Mar 19, 2024 3 min read

Spotify publishes new Loud & Clear, says the focus now is artists “dependent on streaming as part of their livelihood”

Spotify has published loads more stats as part of an update to its Loud & Clear website. Although the stats are interesting, this site is partly about countering criticism of Spotify, and it’s interesting to see what criticism is clearly being dealt with among the facts and figures

Spotify publishes new Loud & Clear, says the focus now is artists “dependent on streaming as part of their livelihood”
Image credit: Spotify

The Loud & Clear site provides useful information for the wider music community on trends in the market and about how the music streaming business model works. Though it also has a lobbying role, seeking to push out narratives that respond to and, where possible, counter criticism from within the music industry. 

What's a key narrative in the latest update of the site though? Spotify really doesn’t care about grassroots artists anymore, that’s what. 

"We’re focused on those most dependent on streaming as part of their livelihood", says the site, that being "the 225,000 emerging and professional artists on Spotify in 2023". That’s a far cry from the million creators that Spotify once said it would enable to "live off their art". Unless there are an awful lot of podcasters making a living from their podcasts. 

Spotify's focus when it comes to musicians has shifted, of course, because of its bid to placate grumpy major label bosses by freezing millions of grassroots creators out of the royalty pool. All so that a little more cash can flow to everyone else, though inevitably mainly superstars and big catalogue owners benefit the most from that move. 

You shouldn’t worry about those who have been frozen out though, Spotify insists. They are slackers making music no one listens to. To date, more than ten million musicians have uploaded at least one track, Loud & Clear declares. However, around eight million have uploaded fewer than ten tracks and around five million have scored less than 100 streams across their catalogue. 

It is true that storing millions of tracks that no one ever plays is possibly unsustainable for the streaming services. But applying a blunt monetisation threshold on a global basis, at the insistence of the majors, and with zero consultation of the artist community, is not a good look for a company that has made so much over the years about how it is empowering independent creators. 

The new stats on Loud & Clear do hone in on the artists who have successfully grown an audience and built their revenues on Spotify, getting themselves into the pool of 225,000 artists that the streaming firm cares about. But that doesn’t really help. Nor do clumsy analogies to football - recently employed by CEO Daniel Ek and again on the new Loud & Clear site.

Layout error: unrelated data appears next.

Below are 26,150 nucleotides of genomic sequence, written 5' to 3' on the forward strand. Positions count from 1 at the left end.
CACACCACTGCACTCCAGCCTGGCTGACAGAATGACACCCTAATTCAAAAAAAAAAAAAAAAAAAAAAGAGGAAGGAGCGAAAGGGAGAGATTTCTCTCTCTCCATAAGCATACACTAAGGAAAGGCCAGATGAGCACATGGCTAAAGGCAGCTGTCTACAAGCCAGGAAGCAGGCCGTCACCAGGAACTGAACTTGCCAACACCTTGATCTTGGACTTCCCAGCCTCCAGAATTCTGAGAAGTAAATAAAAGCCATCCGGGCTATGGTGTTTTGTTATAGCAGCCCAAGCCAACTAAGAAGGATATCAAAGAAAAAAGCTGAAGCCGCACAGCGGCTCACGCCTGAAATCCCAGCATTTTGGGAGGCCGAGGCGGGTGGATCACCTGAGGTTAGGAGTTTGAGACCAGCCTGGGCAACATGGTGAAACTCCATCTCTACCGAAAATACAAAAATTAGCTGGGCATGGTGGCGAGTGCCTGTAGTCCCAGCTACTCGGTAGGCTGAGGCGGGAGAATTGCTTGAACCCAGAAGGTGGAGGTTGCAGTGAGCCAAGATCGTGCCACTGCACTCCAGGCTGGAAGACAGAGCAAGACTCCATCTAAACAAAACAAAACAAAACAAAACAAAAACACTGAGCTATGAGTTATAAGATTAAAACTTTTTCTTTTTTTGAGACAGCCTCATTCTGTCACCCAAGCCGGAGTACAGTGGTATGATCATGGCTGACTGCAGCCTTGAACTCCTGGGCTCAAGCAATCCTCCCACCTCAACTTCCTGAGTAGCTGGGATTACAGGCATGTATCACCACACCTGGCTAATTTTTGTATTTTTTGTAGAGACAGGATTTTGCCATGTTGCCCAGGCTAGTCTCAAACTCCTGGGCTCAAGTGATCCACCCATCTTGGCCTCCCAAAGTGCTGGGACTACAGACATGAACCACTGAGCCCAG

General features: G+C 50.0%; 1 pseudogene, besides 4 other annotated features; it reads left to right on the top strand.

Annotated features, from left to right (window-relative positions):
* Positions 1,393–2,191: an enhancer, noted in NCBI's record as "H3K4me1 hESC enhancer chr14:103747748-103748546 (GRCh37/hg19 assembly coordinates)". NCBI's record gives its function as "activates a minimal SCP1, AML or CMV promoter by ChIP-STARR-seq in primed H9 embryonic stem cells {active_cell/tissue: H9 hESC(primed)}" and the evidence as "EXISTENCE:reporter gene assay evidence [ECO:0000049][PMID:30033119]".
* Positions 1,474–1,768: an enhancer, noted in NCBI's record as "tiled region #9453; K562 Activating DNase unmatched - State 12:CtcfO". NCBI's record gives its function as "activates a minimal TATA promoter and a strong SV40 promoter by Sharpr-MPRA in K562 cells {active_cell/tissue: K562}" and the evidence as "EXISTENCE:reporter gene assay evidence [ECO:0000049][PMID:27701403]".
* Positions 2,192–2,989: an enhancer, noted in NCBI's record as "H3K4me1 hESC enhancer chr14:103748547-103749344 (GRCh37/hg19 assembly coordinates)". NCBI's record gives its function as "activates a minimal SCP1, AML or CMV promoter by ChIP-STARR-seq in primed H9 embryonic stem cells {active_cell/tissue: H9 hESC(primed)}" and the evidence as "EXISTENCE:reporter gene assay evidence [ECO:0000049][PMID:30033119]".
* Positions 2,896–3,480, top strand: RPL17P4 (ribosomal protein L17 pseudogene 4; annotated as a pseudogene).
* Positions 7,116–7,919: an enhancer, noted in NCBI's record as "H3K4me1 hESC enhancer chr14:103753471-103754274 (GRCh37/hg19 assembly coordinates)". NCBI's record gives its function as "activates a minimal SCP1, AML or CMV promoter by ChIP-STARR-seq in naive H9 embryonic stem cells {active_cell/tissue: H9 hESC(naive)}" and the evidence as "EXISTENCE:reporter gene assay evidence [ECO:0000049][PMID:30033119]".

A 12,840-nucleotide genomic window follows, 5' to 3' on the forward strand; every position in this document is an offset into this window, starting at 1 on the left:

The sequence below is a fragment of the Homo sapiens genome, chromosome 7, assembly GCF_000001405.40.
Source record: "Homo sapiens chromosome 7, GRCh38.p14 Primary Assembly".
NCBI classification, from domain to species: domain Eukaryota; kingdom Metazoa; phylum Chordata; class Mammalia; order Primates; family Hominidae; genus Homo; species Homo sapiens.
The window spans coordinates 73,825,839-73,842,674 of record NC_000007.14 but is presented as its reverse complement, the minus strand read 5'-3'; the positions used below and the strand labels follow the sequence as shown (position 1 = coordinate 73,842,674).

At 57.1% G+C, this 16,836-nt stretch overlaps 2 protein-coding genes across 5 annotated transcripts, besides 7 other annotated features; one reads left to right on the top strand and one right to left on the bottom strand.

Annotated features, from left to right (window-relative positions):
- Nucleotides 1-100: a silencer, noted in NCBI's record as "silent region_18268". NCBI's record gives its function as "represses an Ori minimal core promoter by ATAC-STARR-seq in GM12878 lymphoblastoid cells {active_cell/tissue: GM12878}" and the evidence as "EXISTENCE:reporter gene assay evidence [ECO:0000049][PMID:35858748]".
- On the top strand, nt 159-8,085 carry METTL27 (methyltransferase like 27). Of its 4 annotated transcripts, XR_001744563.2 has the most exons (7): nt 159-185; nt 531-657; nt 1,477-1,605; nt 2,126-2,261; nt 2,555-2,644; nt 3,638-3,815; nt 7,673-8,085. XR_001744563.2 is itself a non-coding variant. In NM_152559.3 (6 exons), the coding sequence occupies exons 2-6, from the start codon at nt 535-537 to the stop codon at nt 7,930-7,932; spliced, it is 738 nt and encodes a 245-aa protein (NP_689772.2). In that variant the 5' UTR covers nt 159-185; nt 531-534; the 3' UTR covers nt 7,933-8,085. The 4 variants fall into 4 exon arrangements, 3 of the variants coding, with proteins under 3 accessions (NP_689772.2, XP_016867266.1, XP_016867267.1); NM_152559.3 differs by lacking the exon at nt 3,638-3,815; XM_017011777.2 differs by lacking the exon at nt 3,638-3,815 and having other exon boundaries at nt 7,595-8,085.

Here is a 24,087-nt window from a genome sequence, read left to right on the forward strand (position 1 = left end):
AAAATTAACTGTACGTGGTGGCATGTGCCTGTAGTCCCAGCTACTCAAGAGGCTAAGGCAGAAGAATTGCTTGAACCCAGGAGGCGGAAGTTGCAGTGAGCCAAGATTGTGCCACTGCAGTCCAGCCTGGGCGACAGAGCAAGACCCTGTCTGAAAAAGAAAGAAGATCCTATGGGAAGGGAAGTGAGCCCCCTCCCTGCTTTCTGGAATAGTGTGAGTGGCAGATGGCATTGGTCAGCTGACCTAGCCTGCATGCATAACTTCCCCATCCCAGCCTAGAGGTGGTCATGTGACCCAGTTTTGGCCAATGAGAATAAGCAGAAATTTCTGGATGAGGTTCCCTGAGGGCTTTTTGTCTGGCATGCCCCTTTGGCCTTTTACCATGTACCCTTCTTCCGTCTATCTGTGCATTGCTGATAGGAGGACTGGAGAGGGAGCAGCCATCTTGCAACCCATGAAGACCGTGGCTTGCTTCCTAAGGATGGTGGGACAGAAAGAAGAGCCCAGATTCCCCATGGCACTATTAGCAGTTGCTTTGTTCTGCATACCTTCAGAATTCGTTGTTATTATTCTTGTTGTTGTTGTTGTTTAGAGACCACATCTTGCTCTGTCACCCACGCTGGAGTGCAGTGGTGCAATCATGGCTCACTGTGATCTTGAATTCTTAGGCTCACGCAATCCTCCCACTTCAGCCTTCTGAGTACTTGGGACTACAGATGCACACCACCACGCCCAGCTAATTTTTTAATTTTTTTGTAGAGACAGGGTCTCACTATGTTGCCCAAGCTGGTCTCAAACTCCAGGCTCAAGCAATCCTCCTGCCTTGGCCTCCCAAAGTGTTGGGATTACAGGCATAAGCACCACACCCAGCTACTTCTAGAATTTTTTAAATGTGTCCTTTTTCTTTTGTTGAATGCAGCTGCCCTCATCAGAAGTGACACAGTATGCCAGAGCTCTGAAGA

"FIFA estimated there are hundreds of millions of people who self-identify as 'footballers'", it says, "but 128,694 people are actually getting paid any amount of money from it". 

It was a nonsense analogy when Ek first delivered it, not least because many people participate in sport for fitness reasons. And even if it did make sense, it still doesn’t justify stopping a grassroots artist with a few hundred dedicated fans from pulling a few hundred quid out of the system each year to help fund their passion for music making. 

Elsewhere, the Loud & Clear stats seek to counter three other common criticisms of the streaming service: that streaming doesn't pay; that only the major players benefit; and that songwriters are always screwed over. 

"For another year, Spotify set the record for the highest annual payment to the music industry from any single retailer: $9 billion+", the Loud & Clear stats summary brags. 

Repeating a figure recently shared by Ek on social media,it adds,  "in 2023, indies generated nearly $4.5 billion on Spotify. This marks the first year ever that indies accounted for about half of what the entire industry generated on Spotify".

Also, "Spotify paid out $4 billion to publishing rights holders - who represent songwriters - over the last two years. Songwriters - through their publishing rights holders - are generating record-breaking revenues, driven by streaming services". 

So, now you know, and you can all stop moaning. Or not. It’s up to you. 

You can access all the new stats below.

Loud and Clear by Spotify
Artists deserve clarity about the economics of music streaming. This site aims to increase transparency by sharing new data on the global streaming economy and breaking down the royalty system, the players, and the process.
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